surprising that the range is narrow because the iron c o n f i i t i o n can- eddy-current resistance of therotor-uon surface (current path E,
not vary greatly. However,when an effective cage damper system is represented by 0,062@) willbevariedaccording to the valueof
provided there is much more scope for variation and the range of values i2. Since the influence of the other eddy-current resistances (E1 and
is much greater. The spread of values for machines of type C is so wide E) of the slot walls is not large, I would prefer to calculate the other
that the y thqd .isnot very useful. The equivalent circuit method can, eddy-current resistances also with the same value of pm. If the rotor
however, dwnnunate between different designs. Thus a sound design iron is already saturated in the direct axis primarily by the main field
procedure could be based on a combination of Dr.M y ’ s circuits and and in the quadrature axis by the tangential Ssay fields (Fig. A below),
the concept of wave impedance. The equivalent circuit method is shown then, as Dr. Adkins says, an influence of premagnetisation can be
to be sound by the curves for four individual machinesin Fig. 4. expected. Unfortunately, I cannot give an exact solution of this
Manuscript receivedJuly 9, 1974. Manuscript r&d Nwember 7, 1974.
7 71
Figure B

matically in Fig. B (above). These pieces form good pressure contacts


between adjacent wedges by virtue of centrifugal force. As a result, the
high current remains in wedge and at the abuttedareas (discontinuities)
does not flow through iron (tooth). As an alternative measure, the
number of wedges per slot can also be reduced considerably. Depending
on the type of construction, it is sometimes possible to use two or even
one wedge per slot.
Table C
Influence of saturation and wedgematerials
Ver. 2 Ver. 2a Ver. 2b
Ver. 2c
Damper winding only in the slotted zone complete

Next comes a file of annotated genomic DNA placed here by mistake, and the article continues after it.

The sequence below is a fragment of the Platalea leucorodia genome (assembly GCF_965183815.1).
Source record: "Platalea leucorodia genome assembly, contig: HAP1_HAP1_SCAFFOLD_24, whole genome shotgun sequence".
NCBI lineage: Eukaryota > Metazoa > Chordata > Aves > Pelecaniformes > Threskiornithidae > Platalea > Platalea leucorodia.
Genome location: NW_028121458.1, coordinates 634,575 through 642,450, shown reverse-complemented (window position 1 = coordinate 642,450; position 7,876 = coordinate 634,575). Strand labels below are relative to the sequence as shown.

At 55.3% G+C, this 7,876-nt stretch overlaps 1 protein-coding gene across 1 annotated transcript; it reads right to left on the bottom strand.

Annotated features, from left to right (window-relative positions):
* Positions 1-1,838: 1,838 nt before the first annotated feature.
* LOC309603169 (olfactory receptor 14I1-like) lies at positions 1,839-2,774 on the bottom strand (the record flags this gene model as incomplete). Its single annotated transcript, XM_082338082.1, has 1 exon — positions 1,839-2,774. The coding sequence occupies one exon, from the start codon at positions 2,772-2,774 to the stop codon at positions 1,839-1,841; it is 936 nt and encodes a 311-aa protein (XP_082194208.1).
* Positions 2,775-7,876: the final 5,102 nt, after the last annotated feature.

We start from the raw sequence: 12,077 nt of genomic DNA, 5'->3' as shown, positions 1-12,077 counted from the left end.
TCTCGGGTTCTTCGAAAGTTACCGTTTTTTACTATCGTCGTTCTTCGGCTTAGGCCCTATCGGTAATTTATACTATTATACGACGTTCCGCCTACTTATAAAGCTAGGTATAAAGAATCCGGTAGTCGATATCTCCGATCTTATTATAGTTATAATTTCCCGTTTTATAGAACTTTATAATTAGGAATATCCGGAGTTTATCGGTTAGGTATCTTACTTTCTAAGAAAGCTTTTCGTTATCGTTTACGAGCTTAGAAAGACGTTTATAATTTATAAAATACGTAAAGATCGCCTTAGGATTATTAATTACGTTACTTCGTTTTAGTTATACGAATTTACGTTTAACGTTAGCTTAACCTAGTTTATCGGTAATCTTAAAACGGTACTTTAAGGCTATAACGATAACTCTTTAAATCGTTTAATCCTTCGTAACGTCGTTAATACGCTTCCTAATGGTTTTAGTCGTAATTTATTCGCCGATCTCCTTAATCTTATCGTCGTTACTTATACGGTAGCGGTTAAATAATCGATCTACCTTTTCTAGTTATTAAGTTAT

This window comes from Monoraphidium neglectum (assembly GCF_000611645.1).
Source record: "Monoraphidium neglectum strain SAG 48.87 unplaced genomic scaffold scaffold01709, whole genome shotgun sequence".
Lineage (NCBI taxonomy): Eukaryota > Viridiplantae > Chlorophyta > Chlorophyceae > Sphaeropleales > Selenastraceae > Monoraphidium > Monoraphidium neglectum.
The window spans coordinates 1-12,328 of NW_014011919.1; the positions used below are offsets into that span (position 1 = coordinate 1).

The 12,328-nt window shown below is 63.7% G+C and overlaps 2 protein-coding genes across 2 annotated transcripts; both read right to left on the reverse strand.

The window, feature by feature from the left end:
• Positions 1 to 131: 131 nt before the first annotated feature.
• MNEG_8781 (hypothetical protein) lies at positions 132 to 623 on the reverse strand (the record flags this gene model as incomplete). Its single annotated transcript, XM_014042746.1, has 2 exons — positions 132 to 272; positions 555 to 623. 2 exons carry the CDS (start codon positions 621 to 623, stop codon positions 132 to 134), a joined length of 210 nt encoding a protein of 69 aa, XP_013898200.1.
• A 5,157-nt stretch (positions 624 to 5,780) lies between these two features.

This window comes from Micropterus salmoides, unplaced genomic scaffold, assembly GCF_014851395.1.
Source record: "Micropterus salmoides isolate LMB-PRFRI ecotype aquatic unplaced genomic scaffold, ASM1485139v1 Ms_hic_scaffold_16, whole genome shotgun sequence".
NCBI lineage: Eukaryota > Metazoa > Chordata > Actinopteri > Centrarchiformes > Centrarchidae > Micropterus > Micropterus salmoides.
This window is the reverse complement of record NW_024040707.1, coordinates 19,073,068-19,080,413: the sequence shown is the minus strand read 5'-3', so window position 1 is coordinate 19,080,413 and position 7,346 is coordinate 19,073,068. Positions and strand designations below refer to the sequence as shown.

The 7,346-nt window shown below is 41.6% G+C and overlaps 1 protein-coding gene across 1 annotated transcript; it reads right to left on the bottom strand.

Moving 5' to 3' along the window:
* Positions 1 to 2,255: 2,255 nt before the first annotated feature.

Figure A xw W / m I 1.3 1.3 20 20
iZ 10096 10% 100% 10096
problem. Just like all other saturation problems this effect also is of a Lossesinz
highly complicated nature. However, it can be approximately accounted
for in the following manner. Rotor iron
For each operating,condition the main fields in the d- and q-axes Damperwinding and wedges
168
4
-
196 10-
-
10 lo-'
155
3
95
1
and the leakagefield inthe fieldwinding zone (q-axis) 14 are known.
14 Stator *14
lo* 14
Consequently, the premagnetisation H,, corresponding to il and if is
also known. The mean permeability forthe same negativquence r2 (100% = 0,0244) 100 117 lo* 62 93
current iz is much smaller as can be seen in Fig. A. Our calculations
show that for normal c~sesthis influence is not of importance and there *MS/m: Megasiemens per metre
is rather a reduction in losses. The calculations are somewhat on the
pessimistic side if the influence of the positivesequence system is neg- Mr. Vad would like to know the influence of the electrical conduc-
lected. Therefore, in my opinion this effect must not be considered at tivity of the wedge material and the effect of saturation. We have calcu-
the present for practical purposes lated the losses and their distribution for two new versions and have
The calculation with the aid of equivalent circuits is based on the compared the results in Table C with that of version 2.Computed results
fundamental waveof electromagnetic fields. The harmonics and the in version 2a demonstrate the influence of saturation. When iz reduces
curvature of the rotor as Mr. Vad mentions are not considered therein. to 1096, the losses do not reduce quadratically to 1%. In other words,
I hardly believe that these influences could be of significance in turbo- the negative-squence resistance increases by about 17%.If one con-
generators. siders the contact resistances in damper cage and between the wedges,
Dr. Adkinswouldlike to know, whether one can calculate the then this would lead to a further increase of 15%in rz .This effect how-
losses due to thestator current time harmonics.Insuch a casewe ever will be less pronounced at higher values of negative-sequence cu-